New tool shows promise in helping people manage TBIs
Although a person with an mTBI (mild traumatic brain injury) may appear fine on the outside, many have to pace their day-to-day activities in order to allow the time needed for the brain to properly heal.
For 42-year-old Cindy Vanderveen who lives with post-concussion syndrome, every day tasks can become quite a challenge. Cindy who had multiple concussions over the years, experienced her mTBI symptoms in July of 2020 after an intense workout. Not knowing what was happening, she assumed she was having a stroke or seizure.
“I had issues with my vision; everything looked distorted. I had problems speaking (aphasia) and couldn’t eat or drink without choking on my food,” explains Cindy. “Everything I used to enjoy doing, gardening, cycling, working, it just stopped and my entire life was put on hold.”
Taking life off hold
Cindy was referred to the Acquired Brain Injury (ABI) program at St. Joseph’s Health Care London where she was encouraged to try a new research tool called MyBrainPacer™App, created to help those living with an mTBI.
The app was created at Lawson Health Research Institute—the institute of St. Joseph’s Health Care London—a team looking to better assist and treat those living with a mTBI. It was made possible by funding provided by the Cowan Foundation and other community supporters through St. Joseph’s Health Care Foundation.
“By documenting activity levels over time, patients and their clinicians can better understand what activities are linked to worsening symptoms, which they can therefore avoid,” explains Dr. Dalton Wolfe, Lawson Scientist.
Data that traces recovery
The online application is part of a study which allows Dr. Wolfe and his team to track the efficacy of the app. Much like point tracking used by dieters to monitor food choices, through MyBrainPacer™ App, users can assign values to tasks like driving, grocery shopping, screen use and exercise so they can plan and pace their daily activity. Individual users are given a total number of points per day that will keep their persisting symptoms in the ‘safe range’. As users track their symptoms through the app, the app adjusts the daily point value to what is best for the user. The app is based on St. Joseph’s Pacing and Planning Program, which has helped hundreds of concussion patients achieve their recovery goals.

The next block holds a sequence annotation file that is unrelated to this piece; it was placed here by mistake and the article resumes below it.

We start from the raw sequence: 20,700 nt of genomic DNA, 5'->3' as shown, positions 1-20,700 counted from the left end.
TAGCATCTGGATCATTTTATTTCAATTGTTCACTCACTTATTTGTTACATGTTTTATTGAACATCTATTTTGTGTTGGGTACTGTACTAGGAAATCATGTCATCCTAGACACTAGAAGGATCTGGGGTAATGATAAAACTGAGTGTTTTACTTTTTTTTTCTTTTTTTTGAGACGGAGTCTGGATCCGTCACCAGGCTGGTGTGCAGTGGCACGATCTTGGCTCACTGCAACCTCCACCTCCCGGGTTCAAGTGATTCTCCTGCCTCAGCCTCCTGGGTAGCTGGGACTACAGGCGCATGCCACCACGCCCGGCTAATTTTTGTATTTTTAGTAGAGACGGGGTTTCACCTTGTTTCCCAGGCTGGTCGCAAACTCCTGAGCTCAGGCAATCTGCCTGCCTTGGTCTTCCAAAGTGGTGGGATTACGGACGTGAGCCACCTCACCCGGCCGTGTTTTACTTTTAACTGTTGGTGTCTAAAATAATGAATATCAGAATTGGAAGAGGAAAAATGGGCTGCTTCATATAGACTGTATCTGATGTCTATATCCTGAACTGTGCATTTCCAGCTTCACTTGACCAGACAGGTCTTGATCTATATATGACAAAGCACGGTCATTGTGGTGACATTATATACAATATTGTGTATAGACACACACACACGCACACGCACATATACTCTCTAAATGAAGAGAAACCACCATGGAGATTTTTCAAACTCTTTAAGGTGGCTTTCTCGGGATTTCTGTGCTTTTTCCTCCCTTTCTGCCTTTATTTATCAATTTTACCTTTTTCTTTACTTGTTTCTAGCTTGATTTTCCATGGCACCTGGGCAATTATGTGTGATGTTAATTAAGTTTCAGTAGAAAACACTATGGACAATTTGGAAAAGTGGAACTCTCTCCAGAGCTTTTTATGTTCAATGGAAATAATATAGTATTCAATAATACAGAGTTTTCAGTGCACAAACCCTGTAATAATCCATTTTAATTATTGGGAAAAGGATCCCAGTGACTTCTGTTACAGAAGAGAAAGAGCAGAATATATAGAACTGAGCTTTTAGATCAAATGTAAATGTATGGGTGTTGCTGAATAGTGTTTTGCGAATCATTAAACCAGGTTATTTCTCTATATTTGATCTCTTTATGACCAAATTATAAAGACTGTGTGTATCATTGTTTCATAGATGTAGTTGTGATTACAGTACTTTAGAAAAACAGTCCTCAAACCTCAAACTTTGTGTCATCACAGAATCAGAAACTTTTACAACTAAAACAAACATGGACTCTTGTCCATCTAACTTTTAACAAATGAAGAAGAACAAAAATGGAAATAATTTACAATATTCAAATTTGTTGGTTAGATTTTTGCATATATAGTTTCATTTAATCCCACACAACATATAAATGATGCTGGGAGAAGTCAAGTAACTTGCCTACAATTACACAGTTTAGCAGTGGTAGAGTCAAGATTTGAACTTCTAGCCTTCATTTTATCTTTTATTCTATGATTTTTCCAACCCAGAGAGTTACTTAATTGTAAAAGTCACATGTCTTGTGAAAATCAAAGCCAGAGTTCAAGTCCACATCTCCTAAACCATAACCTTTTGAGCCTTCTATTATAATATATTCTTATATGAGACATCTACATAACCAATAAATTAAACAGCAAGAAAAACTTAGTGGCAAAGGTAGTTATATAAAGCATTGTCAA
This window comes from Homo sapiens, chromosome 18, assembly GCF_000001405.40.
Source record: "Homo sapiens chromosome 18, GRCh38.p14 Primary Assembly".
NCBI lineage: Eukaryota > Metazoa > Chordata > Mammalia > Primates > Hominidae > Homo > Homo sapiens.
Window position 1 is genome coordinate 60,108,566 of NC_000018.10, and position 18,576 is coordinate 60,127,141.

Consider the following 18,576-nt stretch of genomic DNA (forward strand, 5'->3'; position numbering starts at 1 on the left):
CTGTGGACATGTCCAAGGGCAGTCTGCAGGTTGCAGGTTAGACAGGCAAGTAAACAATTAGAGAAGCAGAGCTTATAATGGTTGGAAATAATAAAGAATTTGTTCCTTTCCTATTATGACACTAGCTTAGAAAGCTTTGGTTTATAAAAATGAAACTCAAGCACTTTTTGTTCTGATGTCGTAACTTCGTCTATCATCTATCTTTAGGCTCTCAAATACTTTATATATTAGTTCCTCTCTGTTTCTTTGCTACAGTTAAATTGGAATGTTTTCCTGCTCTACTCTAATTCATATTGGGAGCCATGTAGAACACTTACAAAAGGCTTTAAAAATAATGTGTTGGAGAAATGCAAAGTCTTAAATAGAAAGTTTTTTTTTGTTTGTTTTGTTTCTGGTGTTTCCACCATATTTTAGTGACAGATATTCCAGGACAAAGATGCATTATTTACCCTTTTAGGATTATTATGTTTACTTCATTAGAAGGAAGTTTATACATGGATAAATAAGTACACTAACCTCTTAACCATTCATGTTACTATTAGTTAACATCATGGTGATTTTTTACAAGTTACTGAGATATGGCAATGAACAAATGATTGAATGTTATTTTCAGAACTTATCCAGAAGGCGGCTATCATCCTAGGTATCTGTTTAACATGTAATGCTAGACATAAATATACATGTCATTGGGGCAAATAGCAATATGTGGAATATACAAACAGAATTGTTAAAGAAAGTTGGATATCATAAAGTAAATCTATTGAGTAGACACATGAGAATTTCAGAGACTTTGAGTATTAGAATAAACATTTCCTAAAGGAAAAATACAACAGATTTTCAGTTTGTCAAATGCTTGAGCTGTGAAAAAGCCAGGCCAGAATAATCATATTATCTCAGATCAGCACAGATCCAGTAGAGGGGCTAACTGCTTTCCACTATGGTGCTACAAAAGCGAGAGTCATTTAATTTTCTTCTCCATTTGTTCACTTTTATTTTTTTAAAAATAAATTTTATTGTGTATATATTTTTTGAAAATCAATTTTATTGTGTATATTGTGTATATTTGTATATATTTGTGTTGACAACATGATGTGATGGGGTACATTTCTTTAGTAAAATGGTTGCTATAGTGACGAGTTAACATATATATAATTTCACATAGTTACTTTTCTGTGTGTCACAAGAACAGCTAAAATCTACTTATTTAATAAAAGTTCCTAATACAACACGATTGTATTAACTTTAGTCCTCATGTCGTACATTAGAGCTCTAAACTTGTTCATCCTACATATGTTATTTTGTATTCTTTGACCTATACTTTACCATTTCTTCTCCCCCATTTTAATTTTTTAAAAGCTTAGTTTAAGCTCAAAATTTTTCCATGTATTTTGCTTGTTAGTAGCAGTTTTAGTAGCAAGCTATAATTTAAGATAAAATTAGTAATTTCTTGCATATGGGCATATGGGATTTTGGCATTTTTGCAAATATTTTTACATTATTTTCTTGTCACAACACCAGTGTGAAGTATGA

“By putting the app in the hands of patients and the clinicians who treat them, the app has the potential to give us data that traces the recovery patterns of patients and how that relates to the activities that they participate in over time,” adds Dr. Wolfe. “This will enable us to document safe levels of activity for persons with specific characteristics or symptom profiles, which could be the key to unraveling better treatment strategies.”
After using the app for some time, Cindy has noticed a positive change. “In the beginning I wasn’t able to drive farther than five minutes at a time,” remembers Cindy. “Once I began to use the app to plan and track my activities, my symptoms dramatically decreased.”
Be part of the study
Currently anyone with a mTBI can enroll as a study participant on the MyBrainPacer™ App and use the tool. The research team is hoping to enroll approximately five-thousand users over time to allow for a large evaluation population.
“Without the app, there is no way to keep track of the hundreds of trajectories of patient recoveries,” says Dr. Wolfe. “This information is vital to understand what is working in terms of future therapeutic approaches.”
“I still have bad days, and some tasks are harder than others,” adds Cindy. “But through using the MyBrainPacer™ App I am able to do more activities independently and I’m 90 per cent back to who I was.”
Anyone interested in enrolling to use the app can do so by visiting mybrainpacer.ca
Source: Lawson Health Research Institute